Inline assembler

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In computer programming, the inline assembler is a feature of some compilers that allows very low level code written in assembly to be embedded in a high level language like C or Ada. This embedding is usually done for one of three reasons:

  • Optimization: when assembly language is inlined for optimization, the most performance-sensitive parts of an algorithm are replaced by hand-written assembly. This allows the programmer to use the full extent of their ingenuity, without being limited by a compiler's higher-level constructs.
  • Access to processor specific instructions: some processors offer special instructions, such as Compare and Swap and Test and Set — instructions which may be used to construct semaphores or other synchronization and locking primitives. Nearly every modern processor has these or similar instructions, as they are necessary to implement multitasking. To name a few, specialized instructions are found in the SPARC VIS, Intel MMX and SSE, and Motorola Altivec instruction sets.
  • System calls: high-level languages rarely have a direct facility to make system calls, so assembly code is used.

Example of optimization and processor-specific instructions[edit]

This example of inline assembly is from the D programming language and computes the tangent of x using the x86's FPU instructions. This is faster than using the floating-point operations that would be emitted by the compiler, and it allows the programmer to make use of the fldpi instruction, which loads the closest approximation of pi possible on the x86 architecture.

// Compute the tangent of x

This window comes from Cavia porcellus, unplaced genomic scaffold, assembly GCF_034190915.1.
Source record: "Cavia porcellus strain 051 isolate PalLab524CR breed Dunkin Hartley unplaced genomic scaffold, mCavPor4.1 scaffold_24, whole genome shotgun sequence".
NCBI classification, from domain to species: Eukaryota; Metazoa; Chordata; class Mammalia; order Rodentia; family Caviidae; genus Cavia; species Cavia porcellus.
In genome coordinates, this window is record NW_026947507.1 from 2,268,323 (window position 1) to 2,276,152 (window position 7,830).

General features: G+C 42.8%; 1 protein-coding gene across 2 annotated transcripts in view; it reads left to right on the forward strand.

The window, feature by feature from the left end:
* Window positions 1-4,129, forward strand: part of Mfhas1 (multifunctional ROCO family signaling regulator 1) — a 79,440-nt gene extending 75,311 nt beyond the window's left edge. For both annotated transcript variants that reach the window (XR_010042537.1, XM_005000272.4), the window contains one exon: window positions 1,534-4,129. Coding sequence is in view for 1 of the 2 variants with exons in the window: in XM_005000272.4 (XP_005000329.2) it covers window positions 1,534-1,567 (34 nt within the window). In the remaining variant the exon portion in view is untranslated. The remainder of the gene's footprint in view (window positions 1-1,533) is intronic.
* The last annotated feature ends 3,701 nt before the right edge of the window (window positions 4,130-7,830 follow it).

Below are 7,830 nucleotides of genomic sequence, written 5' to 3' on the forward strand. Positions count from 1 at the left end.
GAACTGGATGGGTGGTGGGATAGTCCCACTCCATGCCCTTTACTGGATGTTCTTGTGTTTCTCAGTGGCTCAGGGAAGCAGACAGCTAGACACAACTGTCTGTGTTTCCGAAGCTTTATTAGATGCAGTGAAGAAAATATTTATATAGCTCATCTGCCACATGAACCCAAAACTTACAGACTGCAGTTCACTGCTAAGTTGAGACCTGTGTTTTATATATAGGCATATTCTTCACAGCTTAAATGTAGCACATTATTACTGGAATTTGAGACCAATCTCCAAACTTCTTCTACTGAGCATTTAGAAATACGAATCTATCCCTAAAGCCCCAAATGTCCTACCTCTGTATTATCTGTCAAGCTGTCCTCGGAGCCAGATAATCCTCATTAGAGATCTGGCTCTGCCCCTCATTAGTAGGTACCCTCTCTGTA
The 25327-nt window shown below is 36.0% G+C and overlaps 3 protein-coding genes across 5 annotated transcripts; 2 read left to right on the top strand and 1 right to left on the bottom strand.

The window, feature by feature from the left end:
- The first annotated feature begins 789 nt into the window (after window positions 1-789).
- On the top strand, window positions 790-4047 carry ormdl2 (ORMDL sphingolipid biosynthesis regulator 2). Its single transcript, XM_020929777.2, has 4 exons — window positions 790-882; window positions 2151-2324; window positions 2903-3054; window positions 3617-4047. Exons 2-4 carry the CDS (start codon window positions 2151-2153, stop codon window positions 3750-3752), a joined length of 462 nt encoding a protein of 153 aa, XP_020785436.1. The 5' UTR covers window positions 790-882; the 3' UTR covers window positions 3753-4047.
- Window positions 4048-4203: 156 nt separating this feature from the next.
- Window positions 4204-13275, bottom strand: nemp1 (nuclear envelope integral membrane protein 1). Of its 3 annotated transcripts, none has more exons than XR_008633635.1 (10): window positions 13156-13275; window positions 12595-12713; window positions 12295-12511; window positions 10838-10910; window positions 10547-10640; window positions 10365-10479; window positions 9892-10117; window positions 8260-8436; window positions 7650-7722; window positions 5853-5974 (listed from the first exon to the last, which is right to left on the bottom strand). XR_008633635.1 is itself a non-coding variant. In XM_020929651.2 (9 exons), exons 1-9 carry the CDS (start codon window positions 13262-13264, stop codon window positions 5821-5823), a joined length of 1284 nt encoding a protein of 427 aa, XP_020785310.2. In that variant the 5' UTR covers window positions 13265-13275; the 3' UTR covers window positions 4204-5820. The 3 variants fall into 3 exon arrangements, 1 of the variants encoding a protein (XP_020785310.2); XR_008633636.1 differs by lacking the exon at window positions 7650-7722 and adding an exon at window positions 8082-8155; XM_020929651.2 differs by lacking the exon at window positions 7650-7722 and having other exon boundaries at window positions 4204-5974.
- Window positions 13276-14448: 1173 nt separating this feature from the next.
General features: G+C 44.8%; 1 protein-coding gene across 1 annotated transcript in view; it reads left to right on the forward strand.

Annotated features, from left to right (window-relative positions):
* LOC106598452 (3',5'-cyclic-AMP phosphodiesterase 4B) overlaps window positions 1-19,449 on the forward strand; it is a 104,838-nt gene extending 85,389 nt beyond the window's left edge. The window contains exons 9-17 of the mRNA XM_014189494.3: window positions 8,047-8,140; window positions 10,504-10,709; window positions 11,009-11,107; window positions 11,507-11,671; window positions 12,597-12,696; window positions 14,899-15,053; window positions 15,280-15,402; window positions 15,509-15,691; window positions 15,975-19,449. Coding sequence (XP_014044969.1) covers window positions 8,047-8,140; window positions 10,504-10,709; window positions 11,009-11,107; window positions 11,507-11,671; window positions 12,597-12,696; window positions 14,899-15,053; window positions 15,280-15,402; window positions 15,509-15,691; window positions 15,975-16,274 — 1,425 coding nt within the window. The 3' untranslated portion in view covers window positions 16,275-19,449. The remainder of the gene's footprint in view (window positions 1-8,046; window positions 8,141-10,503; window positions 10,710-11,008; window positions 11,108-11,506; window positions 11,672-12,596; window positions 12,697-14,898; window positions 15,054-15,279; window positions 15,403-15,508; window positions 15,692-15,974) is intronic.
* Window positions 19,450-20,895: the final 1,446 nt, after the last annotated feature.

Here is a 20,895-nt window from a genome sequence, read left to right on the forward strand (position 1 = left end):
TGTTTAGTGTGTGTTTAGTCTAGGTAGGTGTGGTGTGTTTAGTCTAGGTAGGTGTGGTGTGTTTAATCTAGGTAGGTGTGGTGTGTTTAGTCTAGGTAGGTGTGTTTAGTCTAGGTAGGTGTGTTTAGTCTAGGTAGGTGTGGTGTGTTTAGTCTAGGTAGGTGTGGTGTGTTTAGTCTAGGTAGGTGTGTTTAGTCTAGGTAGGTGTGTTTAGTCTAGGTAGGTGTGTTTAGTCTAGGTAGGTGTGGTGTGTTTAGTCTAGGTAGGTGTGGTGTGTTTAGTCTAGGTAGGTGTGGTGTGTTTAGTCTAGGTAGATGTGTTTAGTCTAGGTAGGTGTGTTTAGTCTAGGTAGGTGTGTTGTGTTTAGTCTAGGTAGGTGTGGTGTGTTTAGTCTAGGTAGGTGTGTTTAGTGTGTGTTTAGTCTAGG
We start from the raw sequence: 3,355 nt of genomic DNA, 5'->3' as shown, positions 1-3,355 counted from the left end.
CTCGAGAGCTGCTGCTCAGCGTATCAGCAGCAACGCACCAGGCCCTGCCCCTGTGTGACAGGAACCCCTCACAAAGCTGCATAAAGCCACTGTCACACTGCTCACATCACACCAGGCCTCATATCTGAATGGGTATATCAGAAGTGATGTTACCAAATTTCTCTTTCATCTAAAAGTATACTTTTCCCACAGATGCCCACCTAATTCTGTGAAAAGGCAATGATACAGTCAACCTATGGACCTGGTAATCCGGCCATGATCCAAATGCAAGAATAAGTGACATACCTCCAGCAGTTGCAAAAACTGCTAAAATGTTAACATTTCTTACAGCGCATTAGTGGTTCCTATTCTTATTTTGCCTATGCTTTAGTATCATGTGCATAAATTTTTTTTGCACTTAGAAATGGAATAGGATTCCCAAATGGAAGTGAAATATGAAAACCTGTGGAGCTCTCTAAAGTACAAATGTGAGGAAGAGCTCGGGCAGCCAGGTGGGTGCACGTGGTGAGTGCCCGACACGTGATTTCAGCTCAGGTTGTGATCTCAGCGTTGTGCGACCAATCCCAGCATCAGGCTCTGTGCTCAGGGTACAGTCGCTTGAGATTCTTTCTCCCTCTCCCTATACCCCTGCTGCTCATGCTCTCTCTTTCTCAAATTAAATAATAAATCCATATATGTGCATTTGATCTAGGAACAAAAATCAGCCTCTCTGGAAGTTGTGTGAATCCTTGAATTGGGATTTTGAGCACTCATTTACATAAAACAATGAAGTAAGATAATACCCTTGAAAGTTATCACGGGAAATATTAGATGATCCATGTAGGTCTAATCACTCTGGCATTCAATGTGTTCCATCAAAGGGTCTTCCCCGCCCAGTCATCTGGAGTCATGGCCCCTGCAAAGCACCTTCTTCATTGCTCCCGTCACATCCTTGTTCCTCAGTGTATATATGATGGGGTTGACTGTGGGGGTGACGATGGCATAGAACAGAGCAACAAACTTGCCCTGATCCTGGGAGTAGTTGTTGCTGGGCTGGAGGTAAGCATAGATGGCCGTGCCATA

real tan(real x)
{
   asm
   {
       fld     x[EBP]                  ; // load x
       fxam                            ; // test for oddball values
       fstsw   AX                      ;
       sahf                            ;
       jc      trigerr                 ; // x is NAN, infinity, or empty
                                         // 387's can handle denormals
SC18:  fptan                           ;
       fstp    ST(0)                   ; // dump X, which is always 1
       fstsw   AX                      ;
       sahf                            ;
       jnp     Lret                    ; // C2 = 1 (x is out of range)
       // Do argument reduction to bring x into range
       fldpi                           ;
       fxch                            ;
SC17:  fprem1                          ;
       fstsw   AX                      ;
       sahf                            ;
       jp      SC17                    ;
       fstp    ST(1)                   ; // remove pi from stack
       jmp     SC18                    ;
   }
trigerr:
   return real.nan;
Lret:
   ;
}

Example of a system call[edit]

Calling an operating system directly is generally impossible in the presence of protected memory. The OS runs at a more privileged level (kernel mode) than the user (user mode); a (software) interrupt is used to make requests to the operating system. This is rarely a feature in a higher-level language, and so wrapper functions for system calls are written using inline assembler.

The following C code are samples including a system call wrapper in AT&T assembler syntax with the GNU Assembler. They are normally written with the aid of macros; the full code is included for clarity.

The format of basic inline assembly is very much straightforward. Its basic form is

asm("assembly code");

Example:

asm("movl %ecx, %eax"); /* moves the contents of ecx to eax */

OR

__asm__("movb %bh, (%eax)"); /* moves the byte from bh to the memory pointed by eax */

Both asm and __asm__ are valid. __asm__ can be used if the keyword asm conflicts with something in your program.

extern int errno;
 
int funcname(int arg1, int *arg2, int arg3)
{
  int res;
  __asm__ volatile(
    "int $0x80"        /* make the request to the OS */
    : "=a" (res),      /* return result in eax ("a") */
      "+b" (arg1),     /* pass arg1 in ebx ("b") */
      "+c" (arg2),     /* pass arg2 in ecx ("c") */
      "+d" (arg3)      /* pass arg3 in edx ("d") */
    : "a"  (128)       /* pass system call number in eax ("a") */
    : "memory", "cc"); /* announce to the compiler that the memory and condition codes have been modified */
 
  /* The operating system will return a negative value on error;
   * wrappers return -1 on error and set the errno global variable */
  if (-125 <= res && res < 0) {
    errno = -res;
    res   = -1;
  }  
  return res;
}

External links[edit]